There will also be a more intimate and reflectively-oriented retreat which I’ll co-lead with Matthew Wright at his home community, Holy Cross Abbey in West Park, NY, on April 7-10. April 10 will mark the anniversary of Teilhard’s actual death (on Easter Sunday, 1955), and since Holy Cross Abbey is directly across the Hudson from Teilhard’s burial ground in Hyde Park, we will hope to include a short pilgrimage to his grave site in our work together that weekend.
Longer range, I’m not sure what’s in store: probably a book, but its focus is still “under development” as I sense my way into the deeper feeling ground of my attraction to this singular and deeply needed Christian mystical teacher and teaching. I continue to feel that there is work here that needs to be done (my usual job description of making connections!) for this vision, despite or even because of its significant blind spots and interspiritual “groaners” – is still by far the best thing going – certainly in the Christian tradition – for a roadmap that will allow us to comprehend the “depth and breadth and length and height” of the mystical tradition we stand in, and embrace the future with compassion, courage, and spiritual intelligence. It’s the roadmap we sorely need to get the caravan moving forward again.
I am not an unmitigated devotee. There are, indeed, significant liabilities to his work, particularly in terms of the ongoing dialogue with Evolutionary Spirituality (à la Ken Wilber and the Integral Community) and the InterSpiritual community. The biggest weakness, as far as I can see, is Teilhard’s inability to recognize levels of consciousness, and to realize that the “self-reflexive” consciousness that he saw as the new evolutionary turning point is itself but a stage (and a relatively immature one at that) in the deepening evolution of consciousness itself. Much of his most outdated and polarizing thinking is trapped firmly within the boundaries of the egoic operating system and its peculiarly dualistic way of structuring the world, and he simply doesn’t see the squirrel cage he is running inside. But that can all be recalibrated once the source of the blind spot is identified, and I firmly believe that the Teilhard canon will survive the transposition into nondual categories of thought and actually thrive there.
And that’s basically my task for the next few years, as I see it…I want to look more closely at Teilhard’s understanding of consciousness, and to see how my own core intuition that nonduality is a mode of perception, not a philosophy of monism, might heal some of the misunderstanding in Teilhard’s summary dismissal of the Eastern spiritual traditions as a source of wisdom and guidance for our own time…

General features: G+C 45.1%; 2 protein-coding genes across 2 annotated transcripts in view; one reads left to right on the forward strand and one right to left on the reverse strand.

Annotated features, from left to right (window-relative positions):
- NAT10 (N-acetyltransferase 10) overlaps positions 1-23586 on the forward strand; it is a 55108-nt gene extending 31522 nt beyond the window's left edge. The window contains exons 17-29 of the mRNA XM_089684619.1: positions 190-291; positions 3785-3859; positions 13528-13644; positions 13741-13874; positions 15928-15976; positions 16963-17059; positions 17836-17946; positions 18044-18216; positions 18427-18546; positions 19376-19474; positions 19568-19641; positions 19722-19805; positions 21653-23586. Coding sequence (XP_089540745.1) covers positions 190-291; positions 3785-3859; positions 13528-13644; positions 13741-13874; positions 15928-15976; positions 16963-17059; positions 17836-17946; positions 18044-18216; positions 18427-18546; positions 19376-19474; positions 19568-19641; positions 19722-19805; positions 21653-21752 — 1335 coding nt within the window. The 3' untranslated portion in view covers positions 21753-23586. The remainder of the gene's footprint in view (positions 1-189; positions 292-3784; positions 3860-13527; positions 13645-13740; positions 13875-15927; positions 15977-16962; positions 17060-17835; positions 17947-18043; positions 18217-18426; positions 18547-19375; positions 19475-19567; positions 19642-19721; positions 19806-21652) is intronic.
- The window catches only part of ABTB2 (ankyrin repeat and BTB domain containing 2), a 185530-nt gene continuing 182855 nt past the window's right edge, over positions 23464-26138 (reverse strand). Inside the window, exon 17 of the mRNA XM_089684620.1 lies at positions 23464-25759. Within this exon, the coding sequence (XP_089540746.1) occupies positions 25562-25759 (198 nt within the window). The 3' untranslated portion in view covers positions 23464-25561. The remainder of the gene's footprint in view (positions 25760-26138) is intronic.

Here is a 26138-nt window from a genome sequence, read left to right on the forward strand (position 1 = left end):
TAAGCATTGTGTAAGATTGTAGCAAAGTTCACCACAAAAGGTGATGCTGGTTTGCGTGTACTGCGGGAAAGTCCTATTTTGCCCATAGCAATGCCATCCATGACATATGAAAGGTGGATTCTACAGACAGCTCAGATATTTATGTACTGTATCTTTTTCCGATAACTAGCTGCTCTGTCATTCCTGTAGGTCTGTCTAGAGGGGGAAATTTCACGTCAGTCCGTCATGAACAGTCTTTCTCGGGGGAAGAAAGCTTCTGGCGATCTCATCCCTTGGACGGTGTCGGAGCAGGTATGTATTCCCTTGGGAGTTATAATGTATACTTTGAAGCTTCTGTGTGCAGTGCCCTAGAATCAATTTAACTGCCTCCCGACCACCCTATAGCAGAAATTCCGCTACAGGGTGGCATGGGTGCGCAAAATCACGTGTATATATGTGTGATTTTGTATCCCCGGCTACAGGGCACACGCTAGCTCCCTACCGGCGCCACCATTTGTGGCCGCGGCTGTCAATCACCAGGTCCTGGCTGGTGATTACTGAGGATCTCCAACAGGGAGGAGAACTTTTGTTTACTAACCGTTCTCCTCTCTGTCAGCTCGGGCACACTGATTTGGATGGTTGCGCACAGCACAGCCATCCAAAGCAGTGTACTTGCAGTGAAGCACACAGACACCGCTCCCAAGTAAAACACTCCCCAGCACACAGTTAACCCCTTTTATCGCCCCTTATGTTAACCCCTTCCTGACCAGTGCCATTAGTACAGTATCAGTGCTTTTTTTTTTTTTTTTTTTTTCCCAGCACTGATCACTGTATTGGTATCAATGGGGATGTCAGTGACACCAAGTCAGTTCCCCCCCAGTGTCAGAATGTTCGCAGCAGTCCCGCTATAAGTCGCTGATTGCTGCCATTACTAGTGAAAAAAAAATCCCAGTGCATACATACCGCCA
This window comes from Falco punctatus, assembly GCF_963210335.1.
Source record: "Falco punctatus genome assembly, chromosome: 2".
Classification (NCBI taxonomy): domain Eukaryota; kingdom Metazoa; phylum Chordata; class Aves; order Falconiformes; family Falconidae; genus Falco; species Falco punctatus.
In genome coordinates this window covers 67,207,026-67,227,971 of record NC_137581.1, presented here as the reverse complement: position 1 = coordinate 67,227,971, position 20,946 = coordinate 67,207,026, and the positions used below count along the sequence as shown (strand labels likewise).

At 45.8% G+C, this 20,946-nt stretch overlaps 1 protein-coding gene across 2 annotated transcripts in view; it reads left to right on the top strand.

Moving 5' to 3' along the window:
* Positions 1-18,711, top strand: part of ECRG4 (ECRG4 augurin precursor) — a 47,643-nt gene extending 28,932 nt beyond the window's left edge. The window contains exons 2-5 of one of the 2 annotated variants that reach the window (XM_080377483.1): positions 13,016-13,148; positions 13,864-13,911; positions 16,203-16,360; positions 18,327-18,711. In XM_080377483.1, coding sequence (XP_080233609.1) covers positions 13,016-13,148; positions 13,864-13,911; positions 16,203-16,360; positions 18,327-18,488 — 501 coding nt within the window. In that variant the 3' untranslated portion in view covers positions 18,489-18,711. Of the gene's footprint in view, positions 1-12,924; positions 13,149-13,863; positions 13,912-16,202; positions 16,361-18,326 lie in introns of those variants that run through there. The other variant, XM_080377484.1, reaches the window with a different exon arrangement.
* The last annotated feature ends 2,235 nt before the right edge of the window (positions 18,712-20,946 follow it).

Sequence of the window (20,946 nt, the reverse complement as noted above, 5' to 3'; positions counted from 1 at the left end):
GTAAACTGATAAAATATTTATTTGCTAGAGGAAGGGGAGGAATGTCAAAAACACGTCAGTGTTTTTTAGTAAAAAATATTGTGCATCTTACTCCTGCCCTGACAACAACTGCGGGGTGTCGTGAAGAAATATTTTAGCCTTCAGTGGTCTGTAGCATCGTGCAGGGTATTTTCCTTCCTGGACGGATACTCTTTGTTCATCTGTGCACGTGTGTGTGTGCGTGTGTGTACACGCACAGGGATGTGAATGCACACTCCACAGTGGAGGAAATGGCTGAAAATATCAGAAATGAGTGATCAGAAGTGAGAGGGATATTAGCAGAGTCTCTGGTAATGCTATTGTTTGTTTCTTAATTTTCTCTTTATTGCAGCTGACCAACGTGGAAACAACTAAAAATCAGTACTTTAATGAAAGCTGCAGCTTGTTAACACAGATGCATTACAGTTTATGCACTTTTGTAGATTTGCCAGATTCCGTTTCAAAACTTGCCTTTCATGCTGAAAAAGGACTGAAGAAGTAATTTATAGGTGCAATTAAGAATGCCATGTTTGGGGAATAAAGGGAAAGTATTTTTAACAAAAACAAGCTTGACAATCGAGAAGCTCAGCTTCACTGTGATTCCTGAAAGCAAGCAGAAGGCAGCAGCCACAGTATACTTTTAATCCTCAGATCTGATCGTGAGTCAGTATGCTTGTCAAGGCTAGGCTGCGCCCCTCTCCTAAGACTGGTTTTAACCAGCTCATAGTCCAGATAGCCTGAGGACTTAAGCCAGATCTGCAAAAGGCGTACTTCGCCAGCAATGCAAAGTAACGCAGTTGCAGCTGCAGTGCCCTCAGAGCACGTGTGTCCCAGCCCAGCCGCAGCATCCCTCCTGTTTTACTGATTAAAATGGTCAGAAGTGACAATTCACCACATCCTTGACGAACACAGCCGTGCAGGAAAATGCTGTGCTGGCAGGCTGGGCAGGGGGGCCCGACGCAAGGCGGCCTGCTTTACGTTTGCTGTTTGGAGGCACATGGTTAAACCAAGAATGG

I also have to say that the most illuminating and poignant part of the reading list for this year was the time spent plowing through the Letters between Teilhard and Lucile Swan, his soulmate and dakini during the long years of exile in China. A heart-wrenching story, which somehow conveys the “within” of Teilhard’s voyage in a way even more powerful than the “without” of his polished philosophical studies.
Anyway, that’s the progress report for now. Do stay tuned – and keep on reading!
New Year’s blessings,
https://www.contemplative.org/wp-content/uploads/2016/01/solar-eclipse.jpg410615Cynthia Bourgeaulthttps://www.contemplative.org/wp-content/uploads/2015/04/CS-logo-300x100.pngCynthia Bourgeault2016-01-12 11:45:292017-07-27 16:10:20The Year of Teilhard continues - A report by Cynthia Bourgeault
As Advent draws to a close, Heather Page, President of The Contemplative Society, reminds us of how love was and is made manifest. Also, a special announcement regarding Cynthia Bourgeault’s plans to visit Vancouver Island in 2016.
Dear Members and Friends,
As we approach the final days of Advent and move into Christmas celebrations, I am filled with gratitude for those who support The Contemplative Society in a variety of ways: from our faithful volunteers to those who offer steady financial support, as well as those who bear witness to the mission of the society through their steady contemplative practice. Although based in British Columbia, Canada, TCS is a global community offering and receiving support from contemplatives throughout the world.
I am also grateful to Cynthia Bourgeault, our principal teacher and advisor, who continues to teach and model incarnational Wisdom to a growing audience worldwide. Through Wisdom Schools, retreats, workshops, books, on-line e-courses, and audio and video recordings, this teaching continues to reach people hungry to hear and practice the ancient wisdom which is at the heart of early Christian practice but often forgotten in our culture today.
We are delighted that Cynthia has agreed to be with us on Vancouver Island, September 19-24, 2016, when she will teach on the writings of Teilhard de Chardin. Cynthia says she aims to make Teilhard’s writings “less dense and see how he is carried through in liturgy and practice…” We will begin taking registrations in the spring. Be sure your membership is up-to-date so you will be the first to hear when registration opens. Cynthia’s retreats fill quickly!